Being pregnant with more than 1 baby is exciting and is often a happy event for many
couples. However, multiple pregnancy has increased risks for complications. The most
common complications include the following:
Preterm labor and birth. Over 60% of twins and nearly all higher-order multiples are premature (born before
37 weeks). The higher the number of fetuses in the pregnancy, the greater the risk
for early birth. Premature babies are born before their bodies and organ systems have
completely matured. These babies are often small, with low birthweights (less than
2,500 grams or 5.5 pounds), and they may need help breathing, eating, fighting infection,
and staying warm. Very premature babies, those born before 28 weeks, are especially
vulnerable. Many of their organs may not be ready for life outside the mother's uterus
and may be too immature to function well. Many multiple birth babies will need care
in a neonatal intensive care unit (NICU).
Gestational hypertension. Women with multiple fetuses are more than twice as likely to develop high blood pressure
of pregnancy. This condition often develops earlier and is more severe than pregnancy
with one baby. It can also increase the chance of placental abruption (early detachment
of the placenta).
Anemia. Anemia is more than twice as common in multiple pregnancies as in a single birth.
Birth defects. Multiple birth babies have about twice the risk of congenital (present at birth) abnormalities
including neural tube defects (like spina bifida), gastrointestinal, and heart abnormalities.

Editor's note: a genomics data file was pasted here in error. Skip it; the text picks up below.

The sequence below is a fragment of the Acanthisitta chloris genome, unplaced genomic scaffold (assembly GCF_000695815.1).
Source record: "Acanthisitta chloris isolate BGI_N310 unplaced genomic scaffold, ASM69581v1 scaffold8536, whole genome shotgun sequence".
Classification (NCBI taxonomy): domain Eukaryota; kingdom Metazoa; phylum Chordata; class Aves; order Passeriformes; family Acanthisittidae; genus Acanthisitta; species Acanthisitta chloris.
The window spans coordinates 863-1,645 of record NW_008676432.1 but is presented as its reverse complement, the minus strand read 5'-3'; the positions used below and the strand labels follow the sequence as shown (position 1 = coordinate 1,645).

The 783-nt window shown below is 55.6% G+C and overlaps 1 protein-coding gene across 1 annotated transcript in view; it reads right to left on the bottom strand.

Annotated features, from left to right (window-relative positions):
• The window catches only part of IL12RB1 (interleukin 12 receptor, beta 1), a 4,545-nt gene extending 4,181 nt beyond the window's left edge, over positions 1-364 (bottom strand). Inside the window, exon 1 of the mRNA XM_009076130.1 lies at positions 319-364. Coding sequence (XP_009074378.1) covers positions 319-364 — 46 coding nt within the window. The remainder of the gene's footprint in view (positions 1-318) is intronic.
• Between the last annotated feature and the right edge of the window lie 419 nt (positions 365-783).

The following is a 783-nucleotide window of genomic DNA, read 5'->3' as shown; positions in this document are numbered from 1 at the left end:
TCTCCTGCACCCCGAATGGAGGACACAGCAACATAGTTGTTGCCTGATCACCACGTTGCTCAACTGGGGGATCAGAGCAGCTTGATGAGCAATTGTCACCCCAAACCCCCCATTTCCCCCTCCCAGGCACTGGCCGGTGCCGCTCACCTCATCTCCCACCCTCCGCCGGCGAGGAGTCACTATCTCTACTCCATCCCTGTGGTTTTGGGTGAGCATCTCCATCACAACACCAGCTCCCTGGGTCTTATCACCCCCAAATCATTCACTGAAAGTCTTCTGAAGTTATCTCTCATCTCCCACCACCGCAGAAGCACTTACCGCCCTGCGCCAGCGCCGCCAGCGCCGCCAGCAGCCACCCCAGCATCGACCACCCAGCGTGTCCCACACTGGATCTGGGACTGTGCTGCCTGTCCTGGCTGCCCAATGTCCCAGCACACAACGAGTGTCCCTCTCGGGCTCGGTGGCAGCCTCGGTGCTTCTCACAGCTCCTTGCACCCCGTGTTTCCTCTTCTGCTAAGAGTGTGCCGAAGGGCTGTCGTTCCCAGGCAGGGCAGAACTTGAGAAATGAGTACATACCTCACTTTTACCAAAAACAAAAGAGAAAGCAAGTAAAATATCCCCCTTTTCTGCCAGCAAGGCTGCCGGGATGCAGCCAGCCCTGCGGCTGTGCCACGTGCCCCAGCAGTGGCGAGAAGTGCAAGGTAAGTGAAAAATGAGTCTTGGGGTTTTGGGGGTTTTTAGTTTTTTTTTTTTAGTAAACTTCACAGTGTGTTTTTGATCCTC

Miscarriage. A phenomenon called the vanishing twin syndrome in which more than 1 fetus is diagnosed,
but vanishes (or is miscarried), usually in the first trimester, is more likely in
multiple pregnancies. This may or may not be accompanied by bleeding. The risk of
pregnancy loss is increased in later trimesters as well.
Twin-to-twin transfusion syndrome. Twin-to-twin transfusion syndrome (TTTS) is a condition of the placenta that develops
only with identical twins that share a placenta. Blood vessels connect within the
placenta and divert blood from one fetus to the other. It happens in about 15% of
twins with a shared placenta.
In TTTS, blood is shunted from 1 fetus to the other through blood vessel connections
in a shared placenta. Over time, the recipient fetus receives too much blood. This
can overload the cardiovascular system and cause too much amniotic fluid to develop.
The smaller donor fetus does not get enough blood and has low amounts of amniotic
fluid. TTTS can be treated during pregnancy by withdrawing some of the extra fluid
with a needle or with surgery on the placenta. Sometimes, the twins may need to be